Hubert Czerepok | Americans, I am afraid of

Hubert Czerepok | Americans, I am afraid of

Opening: Friday, 22 February 2019 from 6 to 9 pm
Exhibition: 23 February – 20 April, 2019

A Border
I had a dream about a border, very difficult to cross,
though I myself had crossed a number of such borders
despite the guardians of states and empires.

In the dream everything was fine as long as
we were not forced to cross the border.

On this side a fluffy green carpet made from the treetops
of a tropical forest, we soar over it, we birds.

On the other side nothing.
Nothing to be touched, seen, heard, tasted.

We prepare to go there reluctantly, like emigrés
who do not expect happiness in the distant countries of their exile.

Czesław Milosz *
Agnieszka Polska at Hamburger Bahnhof, Berlin

Agnieszka Polska at Hamburger Bahnhof, Berlin

The Demon's Brain

Opening: Wednesday, 26 September 2018 from 8 to 11 pm
Dates: September 27, 2018 – March 3, 2019
Location: Hamburger Bahnhof – Museum für Gegenwart Berlin

In the autumn of 2017 the ninth Preis der Nationalgalerie was awarded to Agnieszka Polska (born 1985 in Lublin). The artist will now present a new multi-channel video installation in a solo exhibition opening on September 27, 2018 in the Historic Hall at Hamburger Bahnhof – Museum für Gegenwart – Berlin.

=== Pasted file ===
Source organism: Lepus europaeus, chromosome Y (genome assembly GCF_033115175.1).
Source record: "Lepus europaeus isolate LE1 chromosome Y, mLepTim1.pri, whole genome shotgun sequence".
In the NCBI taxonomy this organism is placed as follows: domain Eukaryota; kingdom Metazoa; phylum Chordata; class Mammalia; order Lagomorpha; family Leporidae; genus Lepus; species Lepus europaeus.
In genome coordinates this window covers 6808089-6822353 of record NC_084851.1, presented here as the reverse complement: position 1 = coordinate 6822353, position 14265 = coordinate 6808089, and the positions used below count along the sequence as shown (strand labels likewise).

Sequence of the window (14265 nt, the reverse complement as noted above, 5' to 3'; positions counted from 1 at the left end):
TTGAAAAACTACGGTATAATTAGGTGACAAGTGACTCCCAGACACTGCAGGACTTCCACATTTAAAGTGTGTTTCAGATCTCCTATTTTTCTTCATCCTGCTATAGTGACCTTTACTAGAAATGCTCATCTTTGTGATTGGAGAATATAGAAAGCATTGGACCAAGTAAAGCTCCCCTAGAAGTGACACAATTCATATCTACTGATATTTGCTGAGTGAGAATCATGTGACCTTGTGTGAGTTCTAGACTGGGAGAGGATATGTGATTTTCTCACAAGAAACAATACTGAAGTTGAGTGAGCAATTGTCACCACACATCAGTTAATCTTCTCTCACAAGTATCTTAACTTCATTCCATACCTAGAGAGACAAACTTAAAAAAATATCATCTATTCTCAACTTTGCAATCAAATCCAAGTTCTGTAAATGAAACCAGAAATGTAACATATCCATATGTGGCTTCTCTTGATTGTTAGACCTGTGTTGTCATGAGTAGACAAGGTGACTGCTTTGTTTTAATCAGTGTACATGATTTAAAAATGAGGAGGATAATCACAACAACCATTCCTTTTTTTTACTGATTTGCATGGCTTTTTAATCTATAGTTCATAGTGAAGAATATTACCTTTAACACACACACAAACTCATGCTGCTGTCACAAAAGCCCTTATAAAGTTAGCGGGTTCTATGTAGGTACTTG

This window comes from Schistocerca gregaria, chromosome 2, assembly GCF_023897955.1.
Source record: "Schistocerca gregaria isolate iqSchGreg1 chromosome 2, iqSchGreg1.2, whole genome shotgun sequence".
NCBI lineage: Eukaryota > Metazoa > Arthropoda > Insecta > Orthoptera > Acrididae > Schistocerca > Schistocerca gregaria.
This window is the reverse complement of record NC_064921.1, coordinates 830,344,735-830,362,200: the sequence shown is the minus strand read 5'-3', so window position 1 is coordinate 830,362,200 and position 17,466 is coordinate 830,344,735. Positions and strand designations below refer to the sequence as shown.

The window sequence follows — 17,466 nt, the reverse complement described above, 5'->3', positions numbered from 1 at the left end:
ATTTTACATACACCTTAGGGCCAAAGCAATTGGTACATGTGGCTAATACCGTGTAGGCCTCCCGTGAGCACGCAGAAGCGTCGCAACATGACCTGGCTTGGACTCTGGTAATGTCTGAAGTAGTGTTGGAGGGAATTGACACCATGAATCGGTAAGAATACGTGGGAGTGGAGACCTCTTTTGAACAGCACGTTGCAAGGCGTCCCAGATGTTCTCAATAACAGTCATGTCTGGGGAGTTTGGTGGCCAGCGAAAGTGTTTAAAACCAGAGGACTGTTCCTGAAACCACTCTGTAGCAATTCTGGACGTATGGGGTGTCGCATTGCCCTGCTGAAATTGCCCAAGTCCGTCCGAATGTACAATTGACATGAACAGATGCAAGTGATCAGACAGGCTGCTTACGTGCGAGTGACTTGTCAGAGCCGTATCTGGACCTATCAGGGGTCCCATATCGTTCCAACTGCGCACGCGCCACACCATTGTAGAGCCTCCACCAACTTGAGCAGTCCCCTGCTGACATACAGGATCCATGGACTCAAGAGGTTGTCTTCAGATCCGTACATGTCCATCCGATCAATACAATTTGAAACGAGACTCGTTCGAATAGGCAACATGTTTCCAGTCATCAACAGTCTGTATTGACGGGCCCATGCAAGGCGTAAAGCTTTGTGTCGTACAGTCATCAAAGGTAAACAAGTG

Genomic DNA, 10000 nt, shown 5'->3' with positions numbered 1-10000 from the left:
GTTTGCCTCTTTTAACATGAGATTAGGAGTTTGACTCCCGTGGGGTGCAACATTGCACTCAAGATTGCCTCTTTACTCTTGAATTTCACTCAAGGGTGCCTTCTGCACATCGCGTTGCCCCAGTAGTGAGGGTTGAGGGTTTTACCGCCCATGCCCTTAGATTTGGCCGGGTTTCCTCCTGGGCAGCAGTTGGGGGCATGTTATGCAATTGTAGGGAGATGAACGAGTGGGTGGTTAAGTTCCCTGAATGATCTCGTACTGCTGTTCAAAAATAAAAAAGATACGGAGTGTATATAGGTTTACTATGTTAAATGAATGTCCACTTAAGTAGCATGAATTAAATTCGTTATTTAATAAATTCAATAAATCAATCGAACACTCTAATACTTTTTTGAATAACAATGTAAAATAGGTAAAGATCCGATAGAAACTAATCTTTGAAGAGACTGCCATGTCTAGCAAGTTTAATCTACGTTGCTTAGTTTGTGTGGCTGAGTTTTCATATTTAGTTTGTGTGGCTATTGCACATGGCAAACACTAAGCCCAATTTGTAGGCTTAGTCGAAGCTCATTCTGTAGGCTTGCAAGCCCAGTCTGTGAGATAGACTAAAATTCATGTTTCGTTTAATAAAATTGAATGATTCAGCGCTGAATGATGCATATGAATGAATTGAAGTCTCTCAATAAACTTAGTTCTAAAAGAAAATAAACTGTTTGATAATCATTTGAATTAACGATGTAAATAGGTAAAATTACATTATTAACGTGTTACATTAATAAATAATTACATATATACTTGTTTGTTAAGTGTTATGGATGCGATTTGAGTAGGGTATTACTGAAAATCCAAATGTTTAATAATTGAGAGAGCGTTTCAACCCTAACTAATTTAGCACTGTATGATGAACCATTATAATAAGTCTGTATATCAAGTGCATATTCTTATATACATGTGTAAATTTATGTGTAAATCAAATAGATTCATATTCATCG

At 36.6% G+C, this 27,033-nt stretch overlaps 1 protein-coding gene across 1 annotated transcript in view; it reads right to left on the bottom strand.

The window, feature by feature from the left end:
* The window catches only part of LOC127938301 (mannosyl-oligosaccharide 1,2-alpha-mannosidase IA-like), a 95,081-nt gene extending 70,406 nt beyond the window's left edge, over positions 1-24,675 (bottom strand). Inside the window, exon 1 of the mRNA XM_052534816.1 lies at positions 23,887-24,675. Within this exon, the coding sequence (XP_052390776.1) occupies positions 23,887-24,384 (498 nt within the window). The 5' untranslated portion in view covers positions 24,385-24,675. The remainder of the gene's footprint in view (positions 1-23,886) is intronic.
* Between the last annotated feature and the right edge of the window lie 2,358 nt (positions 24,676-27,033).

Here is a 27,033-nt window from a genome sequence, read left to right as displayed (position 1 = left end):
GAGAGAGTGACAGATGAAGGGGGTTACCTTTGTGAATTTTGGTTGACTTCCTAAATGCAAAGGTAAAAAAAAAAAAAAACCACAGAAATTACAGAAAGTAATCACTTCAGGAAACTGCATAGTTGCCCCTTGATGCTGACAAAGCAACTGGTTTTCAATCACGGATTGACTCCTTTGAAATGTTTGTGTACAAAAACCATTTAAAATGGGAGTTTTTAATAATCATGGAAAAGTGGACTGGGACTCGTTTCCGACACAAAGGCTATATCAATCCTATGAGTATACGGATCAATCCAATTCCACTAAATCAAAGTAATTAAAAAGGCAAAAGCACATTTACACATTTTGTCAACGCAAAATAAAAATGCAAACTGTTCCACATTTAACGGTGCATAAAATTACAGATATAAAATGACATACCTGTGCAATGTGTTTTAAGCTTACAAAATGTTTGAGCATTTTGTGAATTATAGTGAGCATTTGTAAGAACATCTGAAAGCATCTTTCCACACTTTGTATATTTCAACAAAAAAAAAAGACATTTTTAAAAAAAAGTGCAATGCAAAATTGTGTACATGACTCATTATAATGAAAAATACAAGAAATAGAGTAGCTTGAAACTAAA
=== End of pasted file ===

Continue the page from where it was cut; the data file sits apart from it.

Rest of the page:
Zofia Kulik in Dresden

Zofia Kulik in Dresden

The Medea Insurrection. Radical Women Artists Behind the Iron Curtain

An escape into mythology? Not with her! It is true that, prior to 1989, East German literary figures and painters frequently fell back on scenes from the ancient world when depicting their discontent with the regime. However, for the artists presented here, all of whom rose to maturity behind the Iron Curtain, mythology was not so much self-denial as a no-nonsense amplifier of their desires and feelings of resentment. Their interpretations of Medea, Cassandra or Penthesilea were pure punk. Women artists from East Germany, flanked by others from Poland, Hungary, Czechoslovakia and Romania, played with fire, committed provocative acts, protested and experimented beneath the radar of the accepted media. They bared themselves and their rage, rejecting both Socialist and bourgeois role models. This double refusal meant that they were generally running greater risks than their male counterparts. This combination of defiance and energy still leaves its mark in their imagery today.

8 Dec, 2018 – 31 Mar, 2019

Kunsthalle im Lipsiusbau
Georg-Treu-Platz 1
01067 Dresden

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